• If your hiring process involves fishing from the same small pool, change it up to make sure your talent pool includes a diverse range of candidates. Rather than sourcing applications from the same channels, try looking at job fairs, hiring agencies, community outreach programs, and job boards designed to bring more roles to minorities, marginalized groups, and other diverse communities.
  • Even in 2022, we are still seeing a gender pay gap, even when considering all compensable factors like education, hours worked, and job experience. Review your payroll details and make sure that your employees are being compensated equally for having the same skills, experience, and roles.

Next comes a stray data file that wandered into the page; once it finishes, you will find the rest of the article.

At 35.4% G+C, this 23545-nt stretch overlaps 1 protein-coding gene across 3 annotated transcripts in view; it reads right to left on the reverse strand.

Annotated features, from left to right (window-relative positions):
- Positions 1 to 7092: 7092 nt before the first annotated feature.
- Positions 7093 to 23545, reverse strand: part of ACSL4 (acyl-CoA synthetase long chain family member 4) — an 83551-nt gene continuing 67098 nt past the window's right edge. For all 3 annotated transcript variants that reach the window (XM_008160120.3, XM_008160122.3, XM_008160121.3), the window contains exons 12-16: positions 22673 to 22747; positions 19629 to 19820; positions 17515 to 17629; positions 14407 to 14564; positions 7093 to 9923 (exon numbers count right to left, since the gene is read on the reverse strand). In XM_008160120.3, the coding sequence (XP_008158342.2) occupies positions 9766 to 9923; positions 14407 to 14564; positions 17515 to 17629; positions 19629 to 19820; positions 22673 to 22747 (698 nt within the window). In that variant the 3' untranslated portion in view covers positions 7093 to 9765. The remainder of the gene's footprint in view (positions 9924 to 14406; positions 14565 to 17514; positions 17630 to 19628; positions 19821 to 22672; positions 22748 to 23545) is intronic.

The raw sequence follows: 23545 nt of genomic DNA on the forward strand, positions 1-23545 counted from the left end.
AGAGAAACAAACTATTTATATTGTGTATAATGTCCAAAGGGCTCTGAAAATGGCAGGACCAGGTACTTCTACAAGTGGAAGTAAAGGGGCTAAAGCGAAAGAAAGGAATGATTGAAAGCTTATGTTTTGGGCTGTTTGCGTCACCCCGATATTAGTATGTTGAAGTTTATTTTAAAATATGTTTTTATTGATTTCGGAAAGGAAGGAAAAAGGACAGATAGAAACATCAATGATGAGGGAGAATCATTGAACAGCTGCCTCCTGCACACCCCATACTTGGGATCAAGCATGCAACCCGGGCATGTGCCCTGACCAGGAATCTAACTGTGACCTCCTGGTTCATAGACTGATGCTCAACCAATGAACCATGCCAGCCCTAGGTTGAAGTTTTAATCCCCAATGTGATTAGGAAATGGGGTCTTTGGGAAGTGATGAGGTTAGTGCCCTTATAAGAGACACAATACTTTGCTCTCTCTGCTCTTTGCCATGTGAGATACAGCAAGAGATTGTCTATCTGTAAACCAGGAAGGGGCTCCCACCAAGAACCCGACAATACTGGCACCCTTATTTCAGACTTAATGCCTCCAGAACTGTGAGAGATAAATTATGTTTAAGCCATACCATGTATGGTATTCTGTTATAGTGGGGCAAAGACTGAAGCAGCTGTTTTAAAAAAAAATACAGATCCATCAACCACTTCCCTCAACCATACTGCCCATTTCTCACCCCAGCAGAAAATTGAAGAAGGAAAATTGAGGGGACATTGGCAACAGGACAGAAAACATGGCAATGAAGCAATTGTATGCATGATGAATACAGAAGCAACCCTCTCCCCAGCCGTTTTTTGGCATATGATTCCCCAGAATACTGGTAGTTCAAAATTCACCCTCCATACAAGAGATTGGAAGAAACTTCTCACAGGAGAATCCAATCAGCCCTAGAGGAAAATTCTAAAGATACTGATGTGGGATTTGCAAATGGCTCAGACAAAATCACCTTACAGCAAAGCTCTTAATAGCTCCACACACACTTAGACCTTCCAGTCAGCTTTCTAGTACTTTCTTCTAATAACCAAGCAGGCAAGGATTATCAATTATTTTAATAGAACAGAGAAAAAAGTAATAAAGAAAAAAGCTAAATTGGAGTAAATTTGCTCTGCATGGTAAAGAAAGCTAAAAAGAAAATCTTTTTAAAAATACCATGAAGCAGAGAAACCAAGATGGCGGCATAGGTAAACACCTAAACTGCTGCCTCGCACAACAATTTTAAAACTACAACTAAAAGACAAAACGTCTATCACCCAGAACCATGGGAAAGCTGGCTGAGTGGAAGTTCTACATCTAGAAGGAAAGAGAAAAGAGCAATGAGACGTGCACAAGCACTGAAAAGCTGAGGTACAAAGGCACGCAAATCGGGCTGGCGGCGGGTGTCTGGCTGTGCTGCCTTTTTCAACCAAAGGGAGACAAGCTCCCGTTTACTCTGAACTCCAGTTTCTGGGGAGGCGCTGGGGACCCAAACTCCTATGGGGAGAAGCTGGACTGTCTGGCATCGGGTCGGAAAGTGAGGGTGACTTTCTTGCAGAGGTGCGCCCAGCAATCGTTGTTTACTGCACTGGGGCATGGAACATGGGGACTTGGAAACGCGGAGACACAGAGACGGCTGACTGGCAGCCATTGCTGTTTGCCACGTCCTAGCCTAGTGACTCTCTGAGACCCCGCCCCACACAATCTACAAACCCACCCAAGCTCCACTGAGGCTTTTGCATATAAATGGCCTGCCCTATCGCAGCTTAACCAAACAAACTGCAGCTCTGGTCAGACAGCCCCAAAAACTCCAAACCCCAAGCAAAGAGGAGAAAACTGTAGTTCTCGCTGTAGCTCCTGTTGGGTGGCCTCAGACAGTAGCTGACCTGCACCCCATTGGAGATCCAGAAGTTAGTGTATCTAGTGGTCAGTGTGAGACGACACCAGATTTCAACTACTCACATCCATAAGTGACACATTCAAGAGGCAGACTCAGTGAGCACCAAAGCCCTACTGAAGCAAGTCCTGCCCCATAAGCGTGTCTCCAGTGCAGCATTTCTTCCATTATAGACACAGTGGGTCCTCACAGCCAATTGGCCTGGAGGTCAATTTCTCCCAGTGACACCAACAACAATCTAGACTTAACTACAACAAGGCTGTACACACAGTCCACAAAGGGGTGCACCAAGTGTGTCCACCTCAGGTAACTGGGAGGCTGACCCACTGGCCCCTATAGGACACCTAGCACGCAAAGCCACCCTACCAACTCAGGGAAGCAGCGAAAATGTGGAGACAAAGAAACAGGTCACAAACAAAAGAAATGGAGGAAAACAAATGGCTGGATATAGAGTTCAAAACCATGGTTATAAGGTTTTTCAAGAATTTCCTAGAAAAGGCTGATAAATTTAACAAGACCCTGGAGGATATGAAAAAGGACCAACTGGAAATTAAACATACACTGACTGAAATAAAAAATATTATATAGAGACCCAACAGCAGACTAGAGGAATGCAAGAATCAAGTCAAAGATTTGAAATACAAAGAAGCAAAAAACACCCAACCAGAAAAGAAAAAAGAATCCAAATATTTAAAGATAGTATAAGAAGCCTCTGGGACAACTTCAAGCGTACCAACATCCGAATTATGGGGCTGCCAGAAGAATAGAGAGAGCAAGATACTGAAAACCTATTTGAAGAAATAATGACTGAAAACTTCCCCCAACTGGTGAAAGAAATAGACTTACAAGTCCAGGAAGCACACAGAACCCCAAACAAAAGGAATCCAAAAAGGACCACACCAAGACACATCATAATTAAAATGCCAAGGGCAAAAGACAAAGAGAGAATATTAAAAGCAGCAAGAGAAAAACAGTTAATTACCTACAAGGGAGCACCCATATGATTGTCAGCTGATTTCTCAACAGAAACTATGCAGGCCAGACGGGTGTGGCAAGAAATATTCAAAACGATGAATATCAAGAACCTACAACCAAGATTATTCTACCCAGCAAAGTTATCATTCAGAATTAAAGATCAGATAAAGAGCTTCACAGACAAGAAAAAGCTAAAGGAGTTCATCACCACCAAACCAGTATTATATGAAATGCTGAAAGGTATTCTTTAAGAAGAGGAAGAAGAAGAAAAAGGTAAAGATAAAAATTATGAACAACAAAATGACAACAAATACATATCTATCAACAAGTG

• From religious holidays to federal and cultural days of significance, you certainly have employees that celebrate and value a range of different days. Offer PTO or a rolling paid holiday to be used when it’s relevant for each employee.

3. Make Pronouns Matter 🌟

When your organization encourages the use of pronouns in email signatures, org charts, and video call names, you send a positive signal to your employees (as well as your clients). You are showing that not only are you aware of the existence of  people who identify with other pronouns, but that you understand the need for your entire organization to adopt these practices so everyone can feel comfortable and welcomed. It takes courage to be yourself at work—help your employees by making it a little easier for them.

In addition to modeling the use of pronouns, another way you can respect your employees is by using gender-neutral, people-first language—it’s better to inquire about someone’s “spouse” rather than their “husband” or “wife,” and the term “partner” is useful because it works for anyone regardless of gender or marital status.